consists of a ‘mixture of unreduced vat dye, a
10
strong reducing agent such as sodium formalde
hyde sulfoxylate, an alkali and a thickening
agent. The thickening agent is usually a gum
(for instance, British gum) , starch, or both. The
printing paste is usually prepared .by mixing a
15 dye paste or pastes with the other ingredients
enumerated, said other ingredients being in the
form of a gummy mixture hereinafter called
'“printing gum”. The dye pastes are essentially
?nely divided suspensions of dye with or without
20 a dispersing, agent.
These dye pastes (herein
after referred to as “dye pastes”, “dyestu? pastes”
or “color pastes”) usually have the dye sus
pended in water.
.
In order to complete the printing, the cloth,
25 after leaving the drier, is passed into an ager
(usually a steam ager) for a period of a few min
utes, during which time the vat color undergoes
reduction ‘(the sodium formaldehyde sulfoxylate
in the printing paste producing its reducing action
30
r
2,024,975
because of the elevated temperature in the ager)
and passes to the ‘?ber. The fabric is then sub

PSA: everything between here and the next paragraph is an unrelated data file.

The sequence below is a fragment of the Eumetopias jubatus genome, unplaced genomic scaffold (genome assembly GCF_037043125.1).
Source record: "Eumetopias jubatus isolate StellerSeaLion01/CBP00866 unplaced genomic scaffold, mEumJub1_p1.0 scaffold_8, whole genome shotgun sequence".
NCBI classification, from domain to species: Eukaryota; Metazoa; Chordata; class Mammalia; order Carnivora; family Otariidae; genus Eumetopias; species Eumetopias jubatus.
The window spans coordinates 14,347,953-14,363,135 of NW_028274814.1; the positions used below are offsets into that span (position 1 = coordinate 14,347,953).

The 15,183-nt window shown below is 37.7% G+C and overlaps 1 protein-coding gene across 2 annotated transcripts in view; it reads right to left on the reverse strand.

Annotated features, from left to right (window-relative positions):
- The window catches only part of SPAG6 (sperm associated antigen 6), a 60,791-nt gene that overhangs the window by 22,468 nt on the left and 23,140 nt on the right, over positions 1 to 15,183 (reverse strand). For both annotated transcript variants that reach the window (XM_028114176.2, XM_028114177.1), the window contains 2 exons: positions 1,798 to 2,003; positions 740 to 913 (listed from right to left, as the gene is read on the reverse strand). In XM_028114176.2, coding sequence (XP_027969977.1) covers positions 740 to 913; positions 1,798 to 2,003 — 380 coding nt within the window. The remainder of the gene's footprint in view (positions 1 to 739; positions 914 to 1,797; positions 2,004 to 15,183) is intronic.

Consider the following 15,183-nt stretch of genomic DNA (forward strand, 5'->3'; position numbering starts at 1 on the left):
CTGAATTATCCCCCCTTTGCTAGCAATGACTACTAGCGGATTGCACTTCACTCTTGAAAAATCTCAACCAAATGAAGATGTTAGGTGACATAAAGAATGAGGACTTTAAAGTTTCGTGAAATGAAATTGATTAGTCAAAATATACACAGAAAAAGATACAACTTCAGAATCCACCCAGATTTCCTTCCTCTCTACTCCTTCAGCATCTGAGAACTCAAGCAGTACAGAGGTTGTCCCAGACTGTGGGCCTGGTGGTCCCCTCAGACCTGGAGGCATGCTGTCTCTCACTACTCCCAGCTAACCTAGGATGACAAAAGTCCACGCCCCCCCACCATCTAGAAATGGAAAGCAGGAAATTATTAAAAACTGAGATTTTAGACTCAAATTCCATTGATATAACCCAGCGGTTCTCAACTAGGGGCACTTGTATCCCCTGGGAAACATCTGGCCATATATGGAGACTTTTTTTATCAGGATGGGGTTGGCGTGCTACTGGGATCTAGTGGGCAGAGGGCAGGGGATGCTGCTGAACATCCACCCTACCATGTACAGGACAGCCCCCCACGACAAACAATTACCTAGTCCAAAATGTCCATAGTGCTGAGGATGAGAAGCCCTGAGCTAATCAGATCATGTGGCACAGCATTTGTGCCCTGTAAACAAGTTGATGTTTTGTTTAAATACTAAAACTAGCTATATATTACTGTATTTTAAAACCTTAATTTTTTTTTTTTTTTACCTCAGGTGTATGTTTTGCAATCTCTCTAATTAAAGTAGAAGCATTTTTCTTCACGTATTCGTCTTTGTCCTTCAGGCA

jected to oxidizing conditions which may include
passing it into a steeping bath, usually of water
or water containing an oxidizing agent.
Any ex
erty enables them themselves to exert a reducing
action upon the vat-dyestuif used; this enhance- ‘
ment of the reducing power of the vats is also
favourable for the setting and working of the
vats, because on the one hand the dyestuff is re
duced more quickly and on the other hand the
oxidation of the vats is better checked. . . .”I
This patent indicates that substances such as
anthraquinone act as assistants in reducing the
dye and in checking oxidation, thereby effecting 10
a better utilization of the dye, but it does not
indicate that better dyeings are obtained. Simi
larly, Remlein, U. S. Patent No. 1,750,942, dis
closes a padding process (de?ned above) in which ,
anthraquinone is used, although its use is not I i.)
claimed nor is its function given.
The following tests indicate that anthra
quinone does not in fact give stronger dyeings:
A cotton skein was introduced into a vat whose
volume in cubic centimeters was approximately 2 0
twenty times the weight of the skein in grams.
The vat was maintained at a temperature of
about 160° F. and contained 5% of a color paste
comprising approximately 12% 6:6’-diethoxy
thioindigo, about 4% caustic soda and about 1:
7.5% sodium hydrosul?te (all percentages based
on the weight of the skein).
The reduction >
took place at about 180° F. The skein was then
oxidized and soaped in the well known manner.
A similar dyeing, except that the vat contained a
one gram of anthraquinone per liter of solution,
was judged to be only about 33% as strong as the
dyeing made from the vat in which no anthra
quinone was present.
’
' . cess color is washed off in a soap solution with
On account of the greater complexities, it is 3
which the textile‘ material is treated‘ following much more dif?cult to obtainv suitable assistants
the steeping.